How You Can Budget With A Credit Card

by Hank Coleman

Budget with a credit cardMy wife and I budget a little differently than most families. We budget with a credit card. We use a credit card for most of our purchases instead of cash or checks, and use that to monitor our family’s monthly spending.

According to a recent Gallup poll, fewer than one-third of Americans follow a detailed written budget every month. Out of those who do, not all of them strictly follow their budgets. This may be a stark indication as to why American families are in financial trouble, with shrinking savings and increasing debt.

So why do we have such a hard time sticking to a budget? Perhaps we feel our spending is often too hard to track. If that’s the case, we might need to simplify things.

Budgeting the Traditional Way With Cash and Envelopes

Many financial experts, like Dave Ramsey, recommend that families use a written monthly budget and account for every dollar they spend. Ramsey even goes so far as to suggest that families use a cash envelope system, in which there’s an envelope for every category in your budget, such as housing, entertainment, gas or groceries.

For example, if you and your family budget $100 each month for eating out, you would place $100 cash in an envelope. You spend the cash until it’s gone. When envelope is empty, your family has to stop eating out.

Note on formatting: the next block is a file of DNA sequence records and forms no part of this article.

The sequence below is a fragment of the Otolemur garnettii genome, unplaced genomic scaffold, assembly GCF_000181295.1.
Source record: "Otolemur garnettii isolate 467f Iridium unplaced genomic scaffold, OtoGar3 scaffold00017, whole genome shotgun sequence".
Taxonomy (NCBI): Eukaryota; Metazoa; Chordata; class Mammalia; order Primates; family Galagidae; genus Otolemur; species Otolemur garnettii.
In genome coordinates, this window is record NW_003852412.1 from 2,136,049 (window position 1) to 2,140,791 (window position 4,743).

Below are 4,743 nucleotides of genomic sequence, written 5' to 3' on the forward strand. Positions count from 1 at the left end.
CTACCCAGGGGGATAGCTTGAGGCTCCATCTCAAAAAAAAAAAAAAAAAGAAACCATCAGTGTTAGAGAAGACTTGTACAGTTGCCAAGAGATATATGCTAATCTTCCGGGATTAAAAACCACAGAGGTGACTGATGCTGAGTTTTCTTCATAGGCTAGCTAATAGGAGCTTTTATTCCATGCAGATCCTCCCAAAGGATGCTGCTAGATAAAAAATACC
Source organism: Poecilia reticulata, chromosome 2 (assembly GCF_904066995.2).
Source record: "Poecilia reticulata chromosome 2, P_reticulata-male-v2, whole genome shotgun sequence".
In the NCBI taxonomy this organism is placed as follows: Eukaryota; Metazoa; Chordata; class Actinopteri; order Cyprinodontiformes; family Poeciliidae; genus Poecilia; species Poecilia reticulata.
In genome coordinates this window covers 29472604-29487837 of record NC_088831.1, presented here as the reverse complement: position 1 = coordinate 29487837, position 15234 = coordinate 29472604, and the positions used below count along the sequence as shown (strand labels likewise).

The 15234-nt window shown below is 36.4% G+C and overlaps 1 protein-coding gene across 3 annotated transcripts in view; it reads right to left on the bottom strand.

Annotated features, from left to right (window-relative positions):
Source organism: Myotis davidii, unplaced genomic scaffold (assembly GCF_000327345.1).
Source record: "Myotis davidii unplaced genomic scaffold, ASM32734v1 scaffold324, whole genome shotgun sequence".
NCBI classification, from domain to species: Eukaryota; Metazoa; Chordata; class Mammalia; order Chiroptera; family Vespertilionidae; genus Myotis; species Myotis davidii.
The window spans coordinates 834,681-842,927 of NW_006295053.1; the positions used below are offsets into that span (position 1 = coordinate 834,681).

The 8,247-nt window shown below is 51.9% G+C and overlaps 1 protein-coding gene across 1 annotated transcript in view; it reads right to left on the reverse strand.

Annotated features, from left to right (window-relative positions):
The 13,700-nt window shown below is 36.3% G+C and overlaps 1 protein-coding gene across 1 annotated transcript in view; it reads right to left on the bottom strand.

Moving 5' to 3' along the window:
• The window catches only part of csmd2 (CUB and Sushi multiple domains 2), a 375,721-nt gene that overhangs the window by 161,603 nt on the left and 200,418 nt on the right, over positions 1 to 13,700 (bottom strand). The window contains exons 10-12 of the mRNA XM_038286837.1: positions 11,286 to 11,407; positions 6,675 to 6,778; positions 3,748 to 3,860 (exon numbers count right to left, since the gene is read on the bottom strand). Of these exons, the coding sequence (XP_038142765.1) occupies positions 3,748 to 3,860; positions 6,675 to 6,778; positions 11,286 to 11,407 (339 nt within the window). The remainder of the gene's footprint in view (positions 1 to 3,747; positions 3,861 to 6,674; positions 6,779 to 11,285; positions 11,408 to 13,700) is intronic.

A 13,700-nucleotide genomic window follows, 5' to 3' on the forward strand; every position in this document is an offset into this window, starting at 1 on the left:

There’s a reason people say cash burns a hole in your pocket.

My wife and I found that the envelope system worked — as long as I remembered to bring her the receipts after making a purchase. But I can’t even remember to use a coupon I have in my pocket at the cash register most days, let alone track receipts.

So the envelope method of budgeting just didn’t work for us. That’s why we switched to budgeting with America’s favorite financial invention — the credit card.

Many Advantages of Budgeting With a Credit Card

You might not realize all the perks that come with credit card budgeting. Using a credit card for all our purchases gives us a real-time accounting of our spending. We can see exactly what we’re spending and where it’s going. And many credit cards will categorize your purchases on your monthly statement.

Cash, on the other hand, is a nightmare to track. It’s far too easy to lose track of your cash. There’s a reason people say cash burns a hole in your pocket. It’s so very easy to fritter away. There’s little documentation to accompany our carefree cash spending.

When you use cash, you have to keep receipts and reconcile them with your written budget. But by using a credit card, you have a paper trail of your spending all in one place, either online or in your monthly statement.

Another advantage of using a credit card for budgeting is that it gives you an opportunity to accumulate reward points for your everyday purchases that you wouldn’t otherwise earn. My wife and I pay our rent, utilities, cellphone, cable and other monthly bills with our rewards credit card. We then earn an enormous amount of reward points through these purchases every month — all while budgeting.

There are a few other ways that you can budget with a credit card. Check out the rest of the tips on budgeting with a credit card on AOL Daily Finance.

Note: This article originally appeared on AOL Daily Finance and is reprinted with permission. See the full article on AOL Daily Finance.

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About Hank Coleman